And when I look at it, I see the absolute waste of human potential that actually is undermining those countries even today. Because the power and the resource and the possibility to create value in Southern Africa is so high, that the countries are not where they could have been had they been able to utilize the combined intellectual capacity and power of their whole population. That, for me, is a driver for eliminating and acting relentlessly to ensure that we do access all the talent and that we have diverse workforces, we do create inclusive workforces because that loss of potential creates a smaller pie. It plays a short game. And if you really want to expand and be able to harvest full potential, you need everybody on board.

Yaron Werber:

I recently traveled. I was in south America, actually, for the first time. And I’ve traveled to Latin America. And I think a lot of the commonalities, these are all areas that were colonized historically. I was shocked. And maybe I shouldn’t have been that surprised, but it definitely dawned on me, I was in Columbia about three weeks ago, how the culture still emanates from, in many parts, slavery in that area and obviously colonization. And it’s completely has weighted down the whole continent. There’s no question. You feel that completely in Latin America. Where is South Africa, in your view now, on the journey toward the recovery? I mean, it sounds like it still is in very much a stepping stone path.

Deborah Dunsire:

It is. And when I look back at the days of Nelson Mandela as the president, the hope was enormous. I think some of the subsequent leaders have not achieved that high standard of leadership. And I think when corruption comes into a country, it doesn’t matter which geography, ethnicity, it’s poisonous. That has been part of South Africa’s more mid past culture. I’m hopeful for the current leader. I think a lot of Cyril Ramaphosa and I hope that he can root out that corruption and put South Africa back onto that path. Because I was actually born in Zimbabwe. Zimbabwe is a country that has been ruined by tribalism and corruption. And unfortunately it’s not on a good path.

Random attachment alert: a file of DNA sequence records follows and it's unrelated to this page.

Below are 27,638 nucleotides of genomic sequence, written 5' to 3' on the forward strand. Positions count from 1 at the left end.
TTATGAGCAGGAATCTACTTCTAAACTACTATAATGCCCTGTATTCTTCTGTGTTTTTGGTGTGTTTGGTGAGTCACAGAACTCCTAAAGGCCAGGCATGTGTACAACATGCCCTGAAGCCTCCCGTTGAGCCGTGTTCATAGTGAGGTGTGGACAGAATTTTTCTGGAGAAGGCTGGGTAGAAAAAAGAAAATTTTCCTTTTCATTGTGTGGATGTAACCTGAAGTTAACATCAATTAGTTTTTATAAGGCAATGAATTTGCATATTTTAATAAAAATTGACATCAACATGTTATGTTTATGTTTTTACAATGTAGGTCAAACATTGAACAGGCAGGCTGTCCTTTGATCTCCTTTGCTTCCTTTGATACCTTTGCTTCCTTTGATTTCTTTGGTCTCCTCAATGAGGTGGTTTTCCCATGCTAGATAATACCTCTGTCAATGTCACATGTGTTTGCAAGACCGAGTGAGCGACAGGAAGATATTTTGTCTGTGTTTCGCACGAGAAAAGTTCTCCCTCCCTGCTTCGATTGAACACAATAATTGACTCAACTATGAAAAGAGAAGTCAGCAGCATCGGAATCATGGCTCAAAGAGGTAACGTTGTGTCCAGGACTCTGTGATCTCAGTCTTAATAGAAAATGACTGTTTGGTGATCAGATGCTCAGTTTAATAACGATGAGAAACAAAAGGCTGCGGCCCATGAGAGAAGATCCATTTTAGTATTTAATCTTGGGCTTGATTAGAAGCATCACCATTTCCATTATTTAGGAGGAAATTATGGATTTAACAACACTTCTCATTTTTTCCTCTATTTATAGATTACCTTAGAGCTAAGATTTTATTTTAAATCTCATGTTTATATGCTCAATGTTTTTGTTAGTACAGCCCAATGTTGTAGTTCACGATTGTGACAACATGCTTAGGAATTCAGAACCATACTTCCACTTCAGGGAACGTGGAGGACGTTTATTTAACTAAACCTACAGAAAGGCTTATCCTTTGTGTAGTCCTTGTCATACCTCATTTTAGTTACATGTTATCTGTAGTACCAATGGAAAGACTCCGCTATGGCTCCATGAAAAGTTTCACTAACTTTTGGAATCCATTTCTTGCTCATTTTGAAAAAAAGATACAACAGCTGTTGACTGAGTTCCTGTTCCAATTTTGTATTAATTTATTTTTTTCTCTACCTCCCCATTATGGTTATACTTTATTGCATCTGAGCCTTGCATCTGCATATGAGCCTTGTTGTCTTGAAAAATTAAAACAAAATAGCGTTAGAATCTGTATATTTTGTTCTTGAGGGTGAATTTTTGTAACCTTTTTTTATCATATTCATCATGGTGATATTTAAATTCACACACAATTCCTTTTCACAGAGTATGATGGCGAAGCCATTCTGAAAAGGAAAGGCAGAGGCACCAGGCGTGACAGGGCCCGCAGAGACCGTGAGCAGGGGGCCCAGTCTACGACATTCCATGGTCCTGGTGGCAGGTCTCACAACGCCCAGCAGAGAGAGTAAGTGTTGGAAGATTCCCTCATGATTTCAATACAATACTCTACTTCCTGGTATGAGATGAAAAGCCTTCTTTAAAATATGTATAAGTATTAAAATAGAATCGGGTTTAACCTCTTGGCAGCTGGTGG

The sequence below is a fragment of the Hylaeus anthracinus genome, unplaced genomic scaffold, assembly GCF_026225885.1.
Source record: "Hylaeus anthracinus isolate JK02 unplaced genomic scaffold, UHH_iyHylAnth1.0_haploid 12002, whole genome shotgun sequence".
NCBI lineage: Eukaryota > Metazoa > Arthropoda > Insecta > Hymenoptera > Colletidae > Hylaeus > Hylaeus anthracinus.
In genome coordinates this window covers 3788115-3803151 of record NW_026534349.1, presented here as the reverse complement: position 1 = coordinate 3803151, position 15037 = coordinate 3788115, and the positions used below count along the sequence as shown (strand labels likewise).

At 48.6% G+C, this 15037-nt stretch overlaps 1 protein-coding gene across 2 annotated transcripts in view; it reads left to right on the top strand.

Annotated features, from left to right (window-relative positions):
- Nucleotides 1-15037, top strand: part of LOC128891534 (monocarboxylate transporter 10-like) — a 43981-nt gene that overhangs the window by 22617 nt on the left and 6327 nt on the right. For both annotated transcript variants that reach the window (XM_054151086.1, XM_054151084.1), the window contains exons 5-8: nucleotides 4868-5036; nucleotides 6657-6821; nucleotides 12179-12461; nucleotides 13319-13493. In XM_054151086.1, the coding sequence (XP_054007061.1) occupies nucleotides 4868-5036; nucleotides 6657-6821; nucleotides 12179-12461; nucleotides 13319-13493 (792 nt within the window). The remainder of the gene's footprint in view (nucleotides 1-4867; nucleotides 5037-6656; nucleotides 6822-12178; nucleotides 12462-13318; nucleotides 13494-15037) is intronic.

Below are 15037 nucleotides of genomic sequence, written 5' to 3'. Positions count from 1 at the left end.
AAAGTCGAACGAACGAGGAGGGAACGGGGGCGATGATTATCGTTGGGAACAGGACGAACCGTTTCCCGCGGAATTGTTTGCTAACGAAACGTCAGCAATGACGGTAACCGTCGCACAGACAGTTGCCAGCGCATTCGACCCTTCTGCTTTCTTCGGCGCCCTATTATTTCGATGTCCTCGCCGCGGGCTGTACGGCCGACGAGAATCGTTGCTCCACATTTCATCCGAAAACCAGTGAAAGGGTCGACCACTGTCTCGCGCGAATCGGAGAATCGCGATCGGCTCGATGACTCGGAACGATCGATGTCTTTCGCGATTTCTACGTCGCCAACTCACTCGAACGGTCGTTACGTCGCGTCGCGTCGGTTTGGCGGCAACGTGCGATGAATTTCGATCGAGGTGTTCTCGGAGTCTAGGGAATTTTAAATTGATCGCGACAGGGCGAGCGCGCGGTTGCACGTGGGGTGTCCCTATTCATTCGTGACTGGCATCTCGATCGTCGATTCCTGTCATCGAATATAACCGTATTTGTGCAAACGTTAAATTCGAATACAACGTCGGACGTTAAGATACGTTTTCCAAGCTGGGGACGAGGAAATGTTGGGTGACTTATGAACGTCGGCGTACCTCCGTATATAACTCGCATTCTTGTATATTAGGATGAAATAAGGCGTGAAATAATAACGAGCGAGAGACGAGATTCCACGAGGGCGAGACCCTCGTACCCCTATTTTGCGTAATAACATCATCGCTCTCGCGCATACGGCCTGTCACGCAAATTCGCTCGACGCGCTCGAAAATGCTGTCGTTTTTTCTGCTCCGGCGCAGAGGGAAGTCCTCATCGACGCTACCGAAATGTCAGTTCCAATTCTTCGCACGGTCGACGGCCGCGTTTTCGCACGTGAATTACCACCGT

Yaron Werber:

Deborah, but you’re one of the leaders in biotech as a woman. There aren’t a lot of women who are running global pharma companies these days. There’s a handful only. It’s increasing, but it’s not where it needs to be. And it’s probably where it’s going to be in 20 years or 10 years from now. What has been your experience building your career as a woman in the industry and how is it different now than it was 10, 20 years ago?

Deborah Dunsire:

Well, I think different now is that there are more women at senior levels. When I was coming up through the industry, I was very, very frequently the only female in any given meeting room. That’s no longer the case that you would be the only. When I was first set on boards, I was the only woman. Now on most boards, there’s at least two, if not three women. So we are making progress in that way.

              When I think back, I’d say two things. One is of myself, having the confidence to not hold back and to be able to push back on people who want you to sit down and be quiet, in a way, fulfill a more traditional female role. That’s within me, and I think it comes thanks to my father. But the other place I’m really grateful to are all the men I worked for because I never have worked for a woman. I’ve always worked for men. And those men were the people who offered me opportunity, who pushed me out of my comfort zone. So those people, and my first boss in South Africa, Roger [Trifle 00:28:35] , David Epstein at Novartis, are people who gave me opportunity to grow. You’re always going to, in any job, need the support of your boss to be able to grow and move forward, so working for great bosses has been something that has helped me a lot.

Yaron Werber:

I mean, it sounds like you found mentors, right? Did you feel lonely and was it easy to find mentors and have good conversations with them?

Deborah Dunsire: